A Child-Led Design Sprint: Supporting Young Children In Co-Design and Development of Interventions and Policy
To embed national policy at Local Authority (LA) and community levels, it is essential that policy professionals not just listen to the voices of children but actively engage children in co-designing and co-producing policies and interventions. In this presentation, we will hear how Holiday Activity and Food (a DfE initiative) programme staff and children participated in a Design Sprint that consisted of three workshops. The first workshop consisted of focus groups with parents, staff, and children. The second workshop consisted of children’s voices collected via filmed art creations. The final workshop used Vygotsky’s concept of ‘scaffolding’ to support children in the final stages of the Design Sprint. This involved co-exploring, co-creating, and co-designing an innovative solution to two key issues identified in the prior workshops: food and physical activity. This method was based on the Design Council’s ‘Double Diamond’ methodology but adapted to specifically work with young children.
A series of tools (e.g., empathy maps, journey maps) were used to scaffold children’s learning and to help mitigate any power differential between adults and young people. At the end of this process, young children had co-designed a policy/intervention that met the needs of all stakeholders and had the young child’s voice at its heart. Greta Defeyter is Professor of Developmental Psychology at Northumbria University, Newcastle, UK. Greta is the founder and the Director of the ‘Healthy Living’ Lab at Northumbria University and has spent the last 20 years researching children’s understanding of design, food insecurity, social injustice, school feeding programmes in the UK. She has received funding from multiple research councils and has published papers on children’s understanding of design, beliefs, psychological ownership, inequalities, and social justice.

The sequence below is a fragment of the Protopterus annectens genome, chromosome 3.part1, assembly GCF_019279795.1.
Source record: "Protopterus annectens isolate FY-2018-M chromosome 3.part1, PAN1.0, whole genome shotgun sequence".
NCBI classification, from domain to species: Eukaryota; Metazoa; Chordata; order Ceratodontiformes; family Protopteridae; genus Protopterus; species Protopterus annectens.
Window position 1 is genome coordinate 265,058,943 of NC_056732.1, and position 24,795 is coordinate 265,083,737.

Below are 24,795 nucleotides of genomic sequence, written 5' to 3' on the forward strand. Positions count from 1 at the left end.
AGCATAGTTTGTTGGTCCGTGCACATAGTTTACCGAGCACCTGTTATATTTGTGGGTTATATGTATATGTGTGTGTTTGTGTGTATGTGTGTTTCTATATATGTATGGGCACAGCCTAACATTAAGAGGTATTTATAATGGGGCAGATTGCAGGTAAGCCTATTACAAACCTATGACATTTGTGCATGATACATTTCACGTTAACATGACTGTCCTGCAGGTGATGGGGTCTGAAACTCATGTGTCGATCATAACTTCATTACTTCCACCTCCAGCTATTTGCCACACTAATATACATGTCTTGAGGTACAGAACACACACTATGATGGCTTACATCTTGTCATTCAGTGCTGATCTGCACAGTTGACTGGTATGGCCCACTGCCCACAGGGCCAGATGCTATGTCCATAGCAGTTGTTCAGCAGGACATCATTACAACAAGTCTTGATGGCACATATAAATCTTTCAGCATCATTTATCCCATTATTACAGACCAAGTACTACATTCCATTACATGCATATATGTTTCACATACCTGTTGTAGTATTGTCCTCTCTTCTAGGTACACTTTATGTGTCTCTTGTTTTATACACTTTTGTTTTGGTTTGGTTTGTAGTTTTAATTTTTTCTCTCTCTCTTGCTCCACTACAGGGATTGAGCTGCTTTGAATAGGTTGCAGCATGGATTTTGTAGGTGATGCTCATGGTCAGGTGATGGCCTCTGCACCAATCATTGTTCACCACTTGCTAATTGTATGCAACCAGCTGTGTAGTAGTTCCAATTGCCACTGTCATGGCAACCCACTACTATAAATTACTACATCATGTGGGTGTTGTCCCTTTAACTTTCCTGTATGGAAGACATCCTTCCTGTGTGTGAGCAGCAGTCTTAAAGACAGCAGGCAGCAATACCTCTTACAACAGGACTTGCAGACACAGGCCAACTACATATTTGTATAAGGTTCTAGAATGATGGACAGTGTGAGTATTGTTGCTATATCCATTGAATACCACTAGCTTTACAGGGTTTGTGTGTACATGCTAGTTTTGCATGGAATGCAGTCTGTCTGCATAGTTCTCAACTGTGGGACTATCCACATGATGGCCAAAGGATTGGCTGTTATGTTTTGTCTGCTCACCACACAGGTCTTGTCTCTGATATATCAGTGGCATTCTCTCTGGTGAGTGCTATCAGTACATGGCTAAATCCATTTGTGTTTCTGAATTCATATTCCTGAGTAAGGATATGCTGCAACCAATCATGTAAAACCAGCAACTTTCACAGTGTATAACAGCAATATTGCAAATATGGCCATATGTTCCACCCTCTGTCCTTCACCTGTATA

She is now a recognised expert in these areas and in 2015, she was made a Fellow of the British Psychological Society in recognition of her co-produced research and policies with children living in areas of social and economic deprivation. More recently, she joined a prestigious line up of award winners, including Jamie Oliver, by winning a Food Heroes Award from Sustain for her research on school breakfast clubs and holiday hunger programmes. In 2020 she was recognised, by the Big Issue, as one of the top 100 change makers for her child-led research and policy impact on childhood food insecurity in the UK. Greta has advised the DfE on the Holiday Activities and Food Programme (HAF) and is a member of the British Psychological Society Expert Reference Group - From Poverty to Flourishing, a Subject Expert on the American Psychological Association’s-Equity Flattens the Curve Campaign, and a founding member of the Global School Food and Health Research Consortium funded by the World Bank and the World Food Programme.
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